LONDON, July 5: Novak Djokovic's first-round match at Wimbledon lasted all of 40 minutes Tuesday. Roger Federer's, which was next in the All England Club's main stadium, went 43.
When two of tennis' biggest stars crossed paths after both advanced when opponents stopped playing because of pre-existing injuries, they kidded each other about a way to try to make it up to the fans.
"We had a little joke about it in the locker room," Djokovic recounted, "saying we should maybe play a practice set on the Centre Court, have the crowd stay."
The short workdays for the two were quite similar. Djokovic led 6-3, 2-0 when Martin Klizan retired with a left leg problem that has bothered him for about two months; Federer was ahead 6-3, 3-0 when Alexandr Dolgopolov quit because of a painful right ankle he first twisted last month.
Those still go into the books as wins, allowing Federer to collect his 85th at Wimbledon, breaking a tie with Jimmy Connors for the most in the Open era. Djokovic picked up his 234th match victory at all majors, moving ahead of Connors and alone into second place in history, behind only Federer's 315.
But the way the afternoon went meant Centre Court spectators who paid 56 pounds (more than $70) per ticket, some of them waiting in line for hours, got only brief glimpses of seven-time champion Federer or three-time champion Djokovic. They did, however, have the opportunity to watch a pair of top women, current No. 1 Angelique Kerber and former No. 1 Caroline Wozniacki, win full-length matches.
"I feel for the crowd. They're there to watch good tennis. Proper tennis. At least they see the two of us, who gave it all they had. They saw other players that tried, at least," Federer said. "It's unfortunate that it happened."
Two other men also stopped mid-match Tuesday, 19th-seeded Feliciano Lopez (left foot) and Janko Tipsarevic (right leg), bringing the first-round retirement total to seven. That equals 2008 for the most by men in the first round during the 50 editions of Wimbledon in the Open era.
It sparked discussion about whether Grand Slam tournaments should change their rules to allow players to still receive prize money if they withdraw before an event. That's a system being employed on a trial basis this season on the ATP Tour — which doesn't run majors — and lets someone who lost in qualifying take the spot in the main draw of an injured player.
The theory behind that setup: Players who are injured won't step on court simply to collect their prize money as an entrant, before calling it a day without finishing the match.
"Even if I had a torn muscle today, and the doctor says, 'You shouldn't go on court, you have serious damage to risk,' I could have faked it, stayed there for two less games, and still picked up the paycheck," said Tipsarevic, who stopped while trailing 5-0 after only 12 minutes against Jared Donaldson of the U.S.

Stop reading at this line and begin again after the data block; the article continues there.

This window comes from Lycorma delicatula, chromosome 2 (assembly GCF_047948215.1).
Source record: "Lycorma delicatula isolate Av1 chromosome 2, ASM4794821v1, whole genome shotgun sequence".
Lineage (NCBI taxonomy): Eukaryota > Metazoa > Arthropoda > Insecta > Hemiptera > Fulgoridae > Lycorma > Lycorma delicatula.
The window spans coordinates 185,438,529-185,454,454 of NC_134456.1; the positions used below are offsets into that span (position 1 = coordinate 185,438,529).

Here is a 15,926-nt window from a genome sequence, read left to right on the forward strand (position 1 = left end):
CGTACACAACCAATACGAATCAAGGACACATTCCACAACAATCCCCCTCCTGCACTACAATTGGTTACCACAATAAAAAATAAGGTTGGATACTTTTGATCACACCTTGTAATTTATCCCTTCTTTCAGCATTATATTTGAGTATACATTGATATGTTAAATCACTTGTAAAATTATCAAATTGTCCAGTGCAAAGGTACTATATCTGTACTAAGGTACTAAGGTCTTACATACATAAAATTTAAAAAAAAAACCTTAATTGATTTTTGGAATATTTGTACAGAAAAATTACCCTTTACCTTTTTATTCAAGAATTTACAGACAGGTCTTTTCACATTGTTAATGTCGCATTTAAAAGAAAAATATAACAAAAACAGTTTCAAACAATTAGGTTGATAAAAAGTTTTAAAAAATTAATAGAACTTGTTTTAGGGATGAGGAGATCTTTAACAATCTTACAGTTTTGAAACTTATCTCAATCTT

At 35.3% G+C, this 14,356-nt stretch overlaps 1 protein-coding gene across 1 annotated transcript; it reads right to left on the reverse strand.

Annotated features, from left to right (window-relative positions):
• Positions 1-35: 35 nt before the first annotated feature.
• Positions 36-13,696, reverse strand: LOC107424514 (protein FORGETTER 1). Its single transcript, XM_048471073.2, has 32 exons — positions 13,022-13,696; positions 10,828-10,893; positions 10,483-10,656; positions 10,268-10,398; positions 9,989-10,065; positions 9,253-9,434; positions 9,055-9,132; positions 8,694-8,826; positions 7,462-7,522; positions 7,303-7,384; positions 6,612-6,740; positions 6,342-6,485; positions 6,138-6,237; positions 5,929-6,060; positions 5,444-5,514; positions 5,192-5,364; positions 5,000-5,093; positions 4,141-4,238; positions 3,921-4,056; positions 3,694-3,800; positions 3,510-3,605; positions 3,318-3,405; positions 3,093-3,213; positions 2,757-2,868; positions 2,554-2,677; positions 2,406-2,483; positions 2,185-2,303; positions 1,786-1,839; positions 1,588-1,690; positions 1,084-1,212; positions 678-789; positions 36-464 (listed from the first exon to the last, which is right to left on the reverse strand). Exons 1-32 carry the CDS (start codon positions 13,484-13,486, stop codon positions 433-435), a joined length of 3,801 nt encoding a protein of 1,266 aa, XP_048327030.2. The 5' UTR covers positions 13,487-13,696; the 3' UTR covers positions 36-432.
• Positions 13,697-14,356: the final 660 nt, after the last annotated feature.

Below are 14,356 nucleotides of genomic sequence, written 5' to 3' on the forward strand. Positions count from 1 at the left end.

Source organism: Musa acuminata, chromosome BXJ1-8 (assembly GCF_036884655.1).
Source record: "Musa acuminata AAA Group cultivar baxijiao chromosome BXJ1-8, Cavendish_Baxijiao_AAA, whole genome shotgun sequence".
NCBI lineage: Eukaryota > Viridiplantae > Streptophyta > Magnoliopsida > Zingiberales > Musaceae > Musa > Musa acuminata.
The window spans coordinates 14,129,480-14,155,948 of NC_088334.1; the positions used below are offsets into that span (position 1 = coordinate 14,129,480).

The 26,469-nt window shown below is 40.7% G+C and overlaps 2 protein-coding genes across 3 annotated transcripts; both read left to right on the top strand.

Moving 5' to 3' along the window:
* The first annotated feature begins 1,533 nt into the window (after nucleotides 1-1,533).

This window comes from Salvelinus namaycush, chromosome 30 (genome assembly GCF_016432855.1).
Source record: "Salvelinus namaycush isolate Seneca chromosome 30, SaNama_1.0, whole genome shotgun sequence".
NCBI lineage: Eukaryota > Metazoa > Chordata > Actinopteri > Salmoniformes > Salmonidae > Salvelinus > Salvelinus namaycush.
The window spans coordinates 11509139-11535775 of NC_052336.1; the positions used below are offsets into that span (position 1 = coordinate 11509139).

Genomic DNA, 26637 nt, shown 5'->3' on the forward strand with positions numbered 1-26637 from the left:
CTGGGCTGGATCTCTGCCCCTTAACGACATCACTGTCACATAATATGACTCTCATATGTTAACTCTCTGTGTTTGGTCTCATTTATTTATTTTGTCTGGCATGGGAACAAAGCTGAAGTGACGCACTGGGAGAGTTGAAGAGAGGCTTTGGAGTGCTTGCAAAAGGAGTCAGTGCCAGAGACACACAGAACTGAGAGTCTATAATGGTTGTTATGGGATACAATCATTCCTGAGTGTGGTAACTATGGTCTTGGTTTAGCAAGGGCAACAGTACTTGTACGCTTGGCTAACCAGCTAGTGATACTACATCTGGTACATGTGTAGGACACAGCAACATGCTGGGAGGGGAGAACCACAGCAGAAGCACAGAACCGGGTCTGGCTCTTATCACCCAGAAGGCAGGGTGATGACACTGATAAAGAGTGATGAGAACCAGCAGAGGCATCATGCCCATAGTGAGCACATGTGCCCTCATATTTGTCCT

A first-round loser at Wimbledon earns 35,000 pounds (about $45,000).
"Unless you're (in the) top 10 ... it's significant money," said Dolgopolov, who is ranked 84th.
Tipsarevic, Dolgopolov, Djokovic and Federer all said they would like to see the majors follow the ATP's lead.
"A player should not go on court if he knows he (can) not finish. The question is: Did they truly believe they were going to finish? If they did, I think it's OK that they walk on court. Otherwise, I feel they should give up the spot," Federer said. "The ATP has adjusted its rule, but maybe the Slams should ... look at what they could do for the players to make it just a little bit easier."
At Centre Court on Tuesday, Federer and Djokovic had an easy go of things. Kerber, last year's runner-up to Serena Williams at the All England Club, had more to do to get past Irina Falconi of the U.S. 6-4, 6-4, and Wozniacki, a two-time U.S. Open finalist, needed three full sets to edge Timea Babos 6-4, 4-6, 6-1.
But it was the short men's matches that had everyone talking.
"If it's just excruciating pain, OK, you can't play. If something is tweaked here or there and you feel like you can give it a decent go without hurting yourself, I think they should stay out there and I think you owe it to the fans," said 23rd-seeded John Isner, who beat Taylor Fritz 6-4, 7-6 (3), 6-3 in an all-American matchup on Court 14. "I know the Wimbledon Centre Court didn't get their money's worth today, that's for sure."
Collette Sherratt, 54, a spectator who traveled from Manchester, England, to attend the tournament for the first time, sure felt that way.
"I've been watching Wimbledon (on TV) for 42 years, and it's been on my bucket list to come here," Sherratt said. "I was absolutely thrilled that (I) was going to be on Centre Court, and then for that to happen, it was like, 'I might never get to come here again.'"